I currently maintain an IRA and a 401K. I have left my current company and am rolling my 401K into the IRA (about $2,000 for fiscal 1997). Unfortunately my new employer will not let me enroll in their 401K until the first of next year. Can I contribute into my IRA during the next six months and still claim some of it as tax deductable? How much?I have to admit, I am very unclear about what happens when you talk about 401K and IRA's together. Any basic info would be appreciated.Mark
Here is some basic information:You can contibute $2000 into your IRA for 1997 in addition to any money transferred from your 401(k). Moving money from a 401(k) account into an IRA is called a rollover and doesn't affect the deductibility of your other contributions.The fraction of this $2000 which is tax deductible depends on your income and whether or not you were covered by a retirement plan. There is a reasonably clear chart in the IRS instructions for form 1040 to help figure this out. Of course even if it's not tax deductible up front, the earnings on it are tax-deferred, making it a good idea for most people to put in the full $2000.One other important point: If you eventually want to tranfer the accumulated savings from your old employer's 401(k) into your new employer's 401(k), DO NOT mix the money with your regular IRA savings in the same account. Set up a separate IRA account (called a rollover or conduit IRA).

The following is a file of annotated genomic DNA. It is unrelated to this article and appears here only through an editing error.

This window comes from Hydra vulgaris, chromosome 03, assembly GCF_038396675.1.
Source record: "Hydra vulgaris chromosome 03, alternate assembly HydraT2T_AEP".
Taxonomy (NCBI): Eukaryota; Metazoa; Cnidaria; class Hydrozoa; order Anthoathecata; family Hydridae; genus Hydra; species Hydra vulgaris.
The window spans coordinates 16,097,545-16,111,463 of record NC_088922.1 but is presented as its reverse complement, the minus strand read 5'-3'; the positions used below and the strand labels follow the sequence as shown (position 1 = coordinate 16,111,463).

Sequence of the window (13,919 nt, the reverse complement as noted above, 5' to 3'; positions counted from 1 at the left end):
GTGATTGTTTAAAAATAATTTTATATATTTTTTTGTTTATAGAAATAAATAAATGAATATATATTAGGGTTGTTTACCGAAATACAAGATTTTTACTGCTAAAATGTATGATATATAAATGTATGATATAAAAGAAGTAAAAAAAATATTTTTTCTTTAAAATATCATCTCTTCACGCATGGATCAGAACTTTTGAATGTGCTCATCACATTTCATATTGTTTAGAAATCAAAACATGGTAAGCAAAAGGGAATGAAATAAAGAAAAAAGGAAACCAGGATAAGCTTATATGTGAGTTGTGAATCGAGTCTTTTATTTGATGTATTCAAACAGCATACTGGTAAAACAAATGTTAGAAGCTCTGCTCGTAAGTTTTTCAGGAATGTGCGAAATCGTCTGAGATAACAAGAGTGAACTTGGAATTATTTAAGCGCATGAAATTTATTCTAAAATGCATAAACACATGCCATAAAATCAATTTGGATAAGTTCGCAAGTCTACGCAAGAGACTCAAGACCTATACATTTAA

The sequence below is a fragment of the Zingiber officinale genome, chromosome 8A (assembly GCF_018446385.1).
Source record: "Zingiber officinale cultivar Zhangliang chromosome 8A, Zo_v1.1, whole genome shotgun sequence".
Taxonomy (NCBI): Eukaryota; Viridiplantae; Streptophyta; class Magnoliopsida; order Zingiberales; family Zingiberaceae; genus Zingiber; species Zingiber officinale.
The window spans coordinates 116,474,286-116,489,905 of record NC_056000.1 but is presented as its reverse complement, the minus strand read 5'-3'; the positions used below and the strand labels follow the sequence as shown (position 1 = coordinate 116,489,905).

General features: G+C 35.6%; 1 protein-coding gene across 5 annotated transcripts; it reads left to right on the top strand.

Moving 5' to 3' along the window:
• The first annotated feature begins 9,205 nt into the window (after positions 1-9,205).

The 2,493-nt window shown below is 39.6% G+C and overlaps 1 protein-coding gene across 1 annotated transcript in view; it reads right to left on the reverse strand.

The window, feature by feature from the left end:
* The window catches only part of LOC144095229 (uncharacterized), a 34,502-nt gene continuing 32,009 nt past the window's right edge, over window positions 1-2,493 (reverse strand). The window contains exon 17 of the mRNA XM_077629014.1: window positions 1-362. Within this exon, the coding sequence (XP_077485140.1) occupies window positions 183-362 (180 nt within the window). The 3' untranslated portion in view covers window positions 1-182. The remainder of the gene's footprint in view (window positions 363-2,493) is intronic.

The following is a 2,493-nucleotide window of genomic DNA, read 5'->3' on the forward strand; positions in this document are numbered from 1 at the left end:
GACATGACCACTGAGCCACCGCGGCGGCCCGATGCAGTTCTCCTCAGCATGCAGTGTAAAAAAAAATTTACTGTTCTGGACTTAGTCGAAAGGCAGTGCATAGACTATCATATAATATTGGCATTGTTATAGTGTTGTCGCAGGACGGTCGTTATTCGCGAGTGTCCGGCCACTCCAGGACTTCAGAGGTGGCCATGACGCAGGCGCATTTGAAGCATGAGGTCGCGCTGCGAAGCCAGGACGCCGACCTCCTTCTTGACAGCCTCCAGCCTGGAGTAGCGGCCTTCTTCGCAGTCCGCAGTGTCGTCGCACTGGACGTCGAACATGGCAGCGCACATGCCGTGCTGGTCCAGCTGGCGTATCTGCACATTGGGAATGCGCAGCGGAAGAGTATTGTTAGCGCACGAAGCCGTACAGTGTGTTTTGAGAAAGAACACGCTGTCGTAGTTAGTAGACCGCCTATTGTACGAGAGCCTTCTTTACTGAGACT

Kipp is dead on with the basic info regarding your 401k rollover. There is, though, one other point you need to consider. Do not have the 401k rollover money sent to you in a check made out in your name. If you do, you will find 20% of the plan proceeds will be withheld for a potential tax bill for the year on the 401k distribution. You roll the 80% you get thinking everything's just fine -- But it's not! Unless you come up with the missing 20% from other resources and add that to the 80% you got, you won't have a complete rollover. In an incomplete rollover, the IRS will say that the 20% withholding was distributed to you. You'll be taxed on that sum as if you had received it. Additionally, if you're under the age of 59 1/2, you'll be zapped with an additional penalty in the form of a 10% excise tax for a premature distribution.You can avoid all that, though. Arrange for a direct transfer of all the 401k proceeds from the plan to your new IRA. The folks wherever you will establish the IRA (i.e., mutual fund or broker or bank) know how to do this and will guide you through the necessary paperwork Your plan custodian/administrator/human resources folks should be able to help in this regard, too. With the direct transfer, no taxes will be withheld and you won't get constructive receipt of any of the money to trigger a taxation problem. It's the best way to go -- no muss, no fuss.Regards......Pixy
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